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Old 09-07-2014, 05:16 PM
Status: "Summer!" (set 18 days ago)
Location: Foot of the Rockies
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Originally Posted by wburg View Post
There were two schools of thought during the Progressive Era intended to address the problem of cities. One asked, how do we fix the problems of cities? The results they came up with included better sanitation, sewage disposal, safe water, building safety codes, better public fire and hospitals, pollution controls and public education. The other asked, how do we escape the problems of cities? The result was suburban sprawl and subsidy of automobile transportation. The latter was easier as we had room to move, abundant energy and wealth, but progress never quite stopped on the former. Now that we are starting to run out of easy room, energy and wealth, we're returning to the more difficult work of urban repair, but it requires less subsidy of the "escape from the cities" strategy--even as the suburbs start to feel the effects of the same problems.
Define sprawl.
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Old 09-07-2014, 05:19 PM
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Originally Posted by kidphilly View Post
I don't mean actual house size I mean Household size

for example today the average HH size is 2.4 occupants in 1950 at the population peak it was 3.4. There were approximately the same number of housing units then but a ~30% reduction in HH size. So with a peak loss of 26% of population a majority is directly attributable to HH size change. Philly was mostly built out at the peak in 1950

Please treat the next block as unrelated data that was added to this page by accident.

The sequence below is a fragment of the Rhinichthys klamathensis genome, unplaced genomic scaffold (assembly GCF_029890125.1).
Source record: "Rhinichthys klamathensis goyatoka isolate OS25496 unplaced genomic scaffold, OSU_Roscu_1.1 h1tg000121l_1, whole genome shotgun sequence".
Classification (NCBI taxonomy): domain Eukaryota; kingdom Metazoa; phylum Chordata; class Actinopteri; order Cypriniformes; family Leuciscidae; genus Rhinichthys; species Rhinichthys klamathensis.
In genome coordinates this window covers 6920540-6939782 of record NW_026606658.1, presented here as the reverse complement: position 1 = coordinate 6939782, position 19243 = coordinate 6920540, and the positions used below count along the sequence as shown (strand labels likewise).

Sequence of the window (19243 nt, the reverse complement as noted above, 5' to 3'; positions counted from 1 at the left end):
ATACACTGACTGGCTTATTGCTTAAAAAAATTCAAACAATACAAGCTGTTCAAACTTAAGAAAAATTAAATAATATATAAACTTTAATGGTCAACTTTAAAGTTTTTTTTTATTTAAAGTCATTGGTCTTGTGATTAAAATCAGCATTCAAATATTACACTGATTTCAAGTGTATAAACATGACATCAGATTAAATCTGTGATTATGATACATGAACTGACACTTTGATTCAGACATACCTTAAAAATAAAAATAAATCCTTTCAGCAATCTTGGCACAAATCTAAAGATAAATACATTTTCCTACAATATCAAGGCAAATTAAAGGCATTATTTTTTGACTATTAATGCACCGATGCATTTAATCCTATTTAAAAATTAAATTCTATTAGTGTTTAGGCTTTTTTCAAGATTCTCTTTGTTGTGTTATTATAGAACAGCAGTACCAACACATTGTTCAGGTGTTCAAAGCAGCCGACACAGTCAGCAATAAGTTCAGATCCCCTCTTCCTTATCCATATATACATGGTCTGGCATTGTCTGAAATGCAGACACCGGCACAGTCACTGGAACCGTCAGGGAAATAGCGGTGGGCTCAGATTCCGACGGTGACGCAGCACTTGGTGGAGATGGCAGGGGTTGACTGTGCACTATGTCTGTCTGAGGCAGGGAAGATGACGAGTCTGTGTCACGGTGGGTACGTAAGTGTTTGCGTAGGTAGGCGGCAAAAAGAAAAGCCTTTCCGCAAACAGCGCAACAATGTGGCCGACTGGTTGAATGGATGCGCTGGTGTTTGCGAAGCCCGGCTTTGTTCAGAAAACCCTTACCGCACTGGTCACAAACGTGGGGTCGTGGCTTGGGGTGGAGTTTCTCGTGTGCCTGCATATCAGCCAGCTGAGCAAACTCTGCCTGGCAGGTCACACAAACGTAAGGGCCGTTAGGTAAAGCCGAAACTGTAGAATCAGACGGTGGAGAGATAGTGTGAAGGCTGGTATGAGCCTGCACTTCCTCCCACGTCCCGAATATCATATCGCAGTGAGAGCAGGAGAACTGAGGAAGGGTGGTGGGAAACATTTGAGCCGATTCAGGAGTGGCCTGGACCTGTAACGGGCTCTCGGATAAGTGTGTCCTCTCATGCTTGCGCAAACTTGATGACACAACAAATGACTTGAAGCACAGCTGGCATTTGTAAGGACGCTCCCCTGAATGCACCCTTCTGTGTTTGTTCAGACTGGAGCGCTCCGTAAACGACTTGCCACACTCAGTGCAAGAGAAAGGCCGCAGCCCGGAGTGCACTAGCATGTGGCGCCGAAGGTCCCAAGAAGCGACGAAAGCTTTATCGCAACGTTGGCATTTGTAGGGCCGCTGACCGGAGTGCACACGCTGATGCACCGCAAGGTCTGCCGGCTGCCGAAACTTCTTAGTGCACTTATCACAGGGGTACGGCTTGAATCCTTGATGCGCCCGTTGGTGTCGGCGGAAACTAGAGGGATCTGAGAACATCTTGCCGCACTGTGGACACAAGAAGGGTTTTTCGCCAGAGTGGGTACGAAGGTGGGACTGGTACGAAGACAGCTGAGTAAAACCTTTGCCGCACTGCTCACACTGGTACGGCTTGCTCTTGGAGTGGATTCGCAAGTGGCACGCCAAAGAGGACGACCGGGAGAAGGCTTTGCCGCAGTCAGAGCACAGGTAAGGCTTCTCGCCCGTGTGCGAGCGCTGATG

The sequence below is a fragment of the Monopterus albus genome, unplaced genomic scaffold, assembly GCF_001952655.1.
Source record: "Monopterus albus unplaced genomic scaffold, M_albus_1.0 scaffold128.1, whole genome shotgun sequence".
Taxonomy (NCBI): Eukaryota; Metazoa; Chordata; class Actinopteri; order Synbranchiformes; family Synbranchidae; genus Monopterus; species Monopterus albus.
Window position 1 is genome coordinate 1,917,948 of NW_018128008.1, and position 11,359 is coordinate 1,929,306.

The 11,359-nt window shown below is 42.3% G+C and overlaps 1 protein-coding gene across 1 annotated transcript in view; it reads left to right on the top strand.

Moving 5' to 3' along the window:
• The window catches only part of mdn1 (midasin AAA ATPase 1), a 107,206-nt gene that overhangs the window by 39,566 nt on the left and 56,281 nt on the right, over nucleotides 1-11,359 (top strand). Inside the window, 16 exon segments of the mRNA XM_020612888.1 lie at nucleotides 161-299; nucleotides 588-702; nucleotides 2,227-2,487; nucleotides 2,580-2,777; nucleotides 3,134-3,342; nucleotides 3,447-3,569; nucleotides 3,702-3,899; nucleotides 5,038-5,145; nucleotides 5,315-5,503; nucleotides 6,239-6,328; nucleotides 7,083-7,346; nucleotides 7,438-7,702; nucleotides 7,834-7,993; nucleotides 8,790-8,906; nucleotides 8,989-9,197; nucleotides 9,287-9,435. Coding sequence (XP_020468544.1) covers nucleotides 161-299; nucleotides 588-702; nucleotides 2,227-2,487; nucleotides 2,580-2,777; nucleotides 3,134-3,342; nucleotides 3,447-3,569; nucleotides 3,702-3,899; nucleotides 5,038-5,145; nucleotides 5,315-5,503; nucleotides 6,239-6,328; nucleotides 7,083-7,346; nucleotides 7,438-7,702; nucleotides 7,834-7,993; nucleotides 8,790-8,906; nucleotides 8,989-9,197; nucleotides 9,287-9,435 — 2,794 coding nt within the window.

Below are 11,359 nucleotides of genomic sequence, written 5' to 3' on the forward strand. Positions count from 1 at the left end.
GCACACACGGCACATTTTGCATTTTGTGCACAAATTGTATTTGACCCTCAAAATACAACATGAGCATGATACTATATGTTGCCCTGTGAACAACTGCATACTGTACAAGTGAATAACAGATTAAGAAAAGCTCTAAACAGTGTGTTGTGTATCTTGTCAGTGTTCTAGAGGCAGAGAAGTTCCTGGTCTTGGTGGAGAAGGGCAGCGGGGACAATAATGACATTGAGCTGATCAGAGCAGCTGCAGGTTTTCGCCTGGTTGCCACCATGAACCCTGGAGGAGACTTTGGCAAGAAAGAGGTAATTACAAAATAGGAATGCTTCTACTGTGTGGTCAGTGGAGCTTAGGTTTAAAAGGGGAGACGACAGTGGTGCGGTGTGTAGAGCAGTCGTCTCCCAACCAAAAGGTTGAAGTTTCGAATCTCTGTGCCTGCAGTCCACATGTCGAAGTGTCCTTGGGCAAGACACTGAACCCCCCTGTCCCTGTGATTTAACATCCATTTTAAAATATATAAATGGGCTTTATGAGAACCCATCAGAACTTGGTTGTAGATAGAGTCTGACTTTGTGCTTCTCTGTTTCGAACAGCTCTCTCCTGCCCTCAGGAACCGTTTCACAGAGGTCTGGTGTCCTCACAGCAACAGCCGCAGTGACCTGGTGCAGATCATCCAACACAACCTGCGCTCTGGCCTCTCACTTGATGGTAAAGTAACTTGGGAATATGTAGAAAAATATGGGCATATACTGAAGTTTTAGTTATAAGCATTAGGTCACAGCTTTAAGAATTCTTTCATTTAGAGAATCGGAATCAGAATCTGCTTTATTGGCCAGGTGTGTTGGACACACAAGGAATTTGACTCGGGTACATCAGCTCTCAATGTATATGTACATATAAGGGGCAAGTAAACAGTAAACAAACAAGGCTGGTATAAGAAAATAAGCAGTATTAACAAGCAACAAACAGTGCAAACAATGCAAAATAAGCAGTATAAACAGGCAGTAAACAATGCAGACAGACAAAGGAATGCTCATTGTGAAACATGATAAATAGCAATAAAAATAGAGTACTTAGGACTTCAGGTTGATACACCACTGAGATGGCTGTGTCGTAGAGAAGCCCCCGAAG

Right, that's my mistake. Many cities have suffered from a lower household size. But blight and population drain has had just as large of an effect on many cities, and that's what we're focusing on here.
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Old 09-07-2014, 06:52 PM
Location: Chicago - Logan Square
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Pollution has definitely played a role in how desirable urban living has been, but in the US in the late 20th century I think the role it played is somewhat different than what you've posted. I think it helped enabled a return to many cities in the 90's, but didn't actually drive it.

I am old enough to remember a few cities getting rid of some of their worst polluters (my personal and family experiences were with Boston, London, and NYC). Every US city today is much, much cleaner than it was 40 or 50 years ago. I remember things like cleaning soot off our car on days when the garbage incineration plant was running, and closing my bedroom window when the wind was coming from the South to keep soot out of the house. My grandfather used to tell me stories about how much worse things were in the 20's, which is what he pegged as the worst time for pollution (we were all a bunch of wimps for complaining about the pollution of the late 60's/early 70's). My parents felt that things improved a lot after WWII, and then again in the 70's.